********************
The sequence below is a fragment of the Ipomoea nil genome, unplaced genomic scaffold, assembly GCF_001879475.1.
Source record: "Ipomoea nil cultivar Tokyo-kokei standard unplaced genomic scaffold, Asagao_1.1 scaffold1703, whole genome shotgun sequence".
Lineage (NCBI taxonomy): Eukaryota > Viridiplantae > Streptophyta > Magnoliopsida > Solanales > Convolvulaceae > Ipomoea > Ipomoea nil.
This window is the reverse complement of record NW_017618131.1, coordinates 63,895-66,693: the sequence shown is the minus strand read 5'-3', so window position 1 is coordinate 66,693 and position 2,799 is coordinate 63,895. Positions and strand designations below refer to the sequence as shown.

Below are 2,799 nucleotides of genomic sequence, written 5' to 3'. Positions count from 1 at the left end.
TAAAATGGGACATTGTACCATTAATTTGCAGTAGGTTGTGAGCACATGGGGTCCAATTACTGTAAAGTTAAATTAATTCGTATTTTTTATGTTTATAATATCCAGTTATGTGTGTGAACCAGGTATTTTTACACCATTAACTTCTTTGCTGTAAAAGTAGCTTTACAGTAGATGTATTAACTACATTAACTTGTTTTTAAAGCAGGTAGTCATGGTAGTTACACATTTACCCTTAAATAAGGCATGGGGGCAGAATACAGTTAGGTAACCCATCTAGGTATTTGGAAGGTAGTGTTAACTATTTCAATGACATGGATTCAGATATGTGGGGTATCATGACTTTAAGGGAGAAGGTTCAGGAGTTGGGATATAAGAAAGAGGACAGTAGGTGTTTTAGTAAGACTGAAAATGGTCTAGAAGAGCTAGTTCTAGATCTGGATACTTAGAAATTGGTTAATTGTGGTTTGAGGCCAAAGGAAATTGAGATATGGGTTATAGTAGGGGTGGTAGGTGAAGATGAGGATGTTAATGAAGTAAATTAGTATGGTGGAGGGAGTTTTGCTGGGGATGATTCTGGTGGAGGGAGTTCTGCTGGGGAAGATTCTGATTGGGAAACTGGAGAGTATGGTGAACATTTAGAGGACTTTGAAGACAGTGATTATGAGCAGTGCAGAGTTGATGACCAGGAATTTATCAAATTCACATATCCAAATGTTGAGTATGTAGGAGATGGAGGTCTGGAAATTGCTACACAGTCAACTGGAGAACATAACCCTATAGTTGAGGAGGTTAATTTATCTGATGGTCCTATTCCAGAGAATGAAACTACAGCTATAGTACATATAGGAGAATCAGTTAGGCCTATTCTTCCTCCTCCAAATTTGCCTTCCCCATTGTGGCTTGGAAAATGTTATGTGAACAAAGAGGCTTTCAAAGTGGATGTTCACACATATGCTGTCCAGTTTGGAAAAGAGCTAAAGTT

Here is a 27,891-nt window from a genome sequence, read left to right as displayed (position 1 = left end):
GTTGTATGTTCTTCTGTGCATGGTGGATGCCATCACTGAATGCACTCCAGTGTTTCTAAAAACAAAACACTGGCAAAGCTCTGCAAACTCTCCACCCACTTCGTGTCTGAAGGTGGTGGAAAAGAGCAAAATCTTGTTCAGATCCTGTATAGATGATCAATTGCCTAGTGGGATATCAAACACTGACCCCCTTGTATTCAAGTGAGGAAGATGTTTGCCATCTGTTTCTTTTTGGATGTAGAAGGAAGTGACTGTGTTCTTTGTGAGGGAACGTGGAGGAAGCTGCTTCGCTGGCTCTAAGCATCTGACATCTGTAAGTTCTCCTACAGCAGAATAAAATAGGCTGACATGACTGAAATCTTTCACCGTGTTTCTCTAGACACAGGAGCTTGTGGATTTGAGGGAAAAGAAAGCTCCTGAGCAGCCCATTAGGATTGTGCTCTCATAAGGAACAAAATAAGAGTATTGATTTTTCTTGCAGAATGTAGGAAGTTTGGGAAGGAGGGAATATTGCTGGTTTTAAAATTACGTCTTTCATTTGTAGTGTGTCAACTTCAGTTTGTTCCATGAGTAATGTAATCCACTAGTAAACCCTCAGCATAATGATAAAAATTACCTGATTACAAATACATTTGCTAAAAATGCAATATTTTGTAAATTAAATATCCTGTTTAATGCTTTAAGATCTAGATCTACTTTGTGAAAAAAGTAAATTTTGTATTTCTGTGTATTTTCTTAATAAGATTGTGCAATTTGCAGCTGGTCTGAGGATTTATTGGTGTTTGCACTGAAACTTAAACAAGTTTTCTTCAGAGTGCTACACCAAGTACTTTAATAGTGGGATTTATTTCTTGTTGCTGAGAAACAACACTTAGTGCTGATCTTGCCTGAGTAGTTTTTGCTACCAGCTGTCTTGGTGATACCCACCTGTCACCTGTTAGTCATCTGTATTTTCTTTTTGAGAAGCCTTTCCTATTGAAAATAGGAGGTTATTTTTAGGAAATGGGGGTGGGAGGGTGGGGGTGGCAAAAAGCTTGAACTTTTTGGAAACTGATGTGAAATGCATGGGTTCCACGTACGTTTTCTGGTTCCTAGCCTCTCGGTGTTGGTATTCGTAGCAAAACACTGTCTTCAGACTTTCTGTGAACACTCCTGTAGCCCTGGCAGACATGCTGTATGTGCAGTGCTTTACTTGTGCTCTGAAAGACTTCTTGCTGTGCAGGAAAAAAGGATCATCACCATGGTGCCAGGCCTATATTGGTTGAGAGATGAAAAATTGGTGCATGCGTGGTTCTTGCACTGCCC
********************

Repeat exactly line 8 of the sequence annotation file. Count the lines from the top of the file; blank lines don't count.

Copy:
GTTGTATGTTCTTCTGTGCATGGTGGATGCCATCACTGAATGCACTCCAGTGTTTCTAAAAACAAAACACTGGCAAAGCTCTGCAAACTCTCCACCCACTTCGTGTCTGAAGGTGGTGGAAAAGAGCAAAATCTTGTTCAGATCCTGTATAGATGATCAATTGCCTAGTGGGATATCAAACACTGACCCCCTTGTATTCAAGTGAGGAAGATGTTTGCCATCTGTTTCTTTTTGGATGTAGAAGGAAGTGACTGTGTTCTTTGTGAGGGAACGTGGAGGAAGCTGCTTCGCTGGCTCTAAGCATCTGACATCTGTAAGTTCTCCTACAGCAGAATAAAATAGGCTGACATGACTGAAATCTTTCACCGTGTTTCTCTAGACACAGGAGCTTGTGGATTTGAGGGAAAAGAAAGCTCCTGAGCAGCCCATTAGGATTGTGCTCTCATAAGGAACAAAATAAGAGTATTGATTTTTCTTGCAGAATGTAGGAAGTTTGGGAAGGAGGGAATATTGCTGGTTTTAAAATTACGTCTTTCATTTGTAGTGTGTCAACTTCAGTTTGTTCCATGAGTAATGTAATCCACTAGTAAACCCTCAGCATAATGATAAAAATTACCTGATTACAAATACATTTGCTAAAAATGCAATATTTTGTAAATTAAATATCCTGTTTAATGCTTTAAGATCTAGATCTACTTTGTGAAAAAAGTAAATTTTGTATTTCTGTGTATTTTCTTAATAAGATTGTGCAATTTGCAGCTGGTCTGAGGATTTATTGGTGTTTGCACTGAAACTTAAACAAGTTTTCTTCAGAGTGCTACACCAAGTACTTTAATAGTGGGATTTATTTCTTGTTGCTGAGAAACAACACTTAGTGCTGATCTTGCCTGAGTAGTTTTTGCTACCAGCTGTCTTGGTGATACCCACCTGTCACCTGTTAGTCATCTGTATTTTCTTTTTGAGAAGCCTTTCCTATTGAAAATAGGAGGTTATTTTTAGGAAATGGGGGTGGGAGGGTGGGGGTGGCAAAAAGCTTGAACTTTTTGGAAACTGATGTGAAATGCATGGGTTCCACGTACGTTTTCTGGTTCCTAGCCTCTCGGTGTTGGTATTCGTAGCAAAACACTGTCTTCAGACTTTCTGTGAACACTCCTGTAGCCCTGGCAGACATGCTGTATGTGCAGTGCTTTACTTGTGCTCTGAAAGACTTCTTGCTGTGCAGGAAAAAAGGATCATCACCATGGTGCCAGGCCTATATTGGTTGAGAGATGAAAAATTGGTGCATGCGTGGTTCTTGCACTGCCC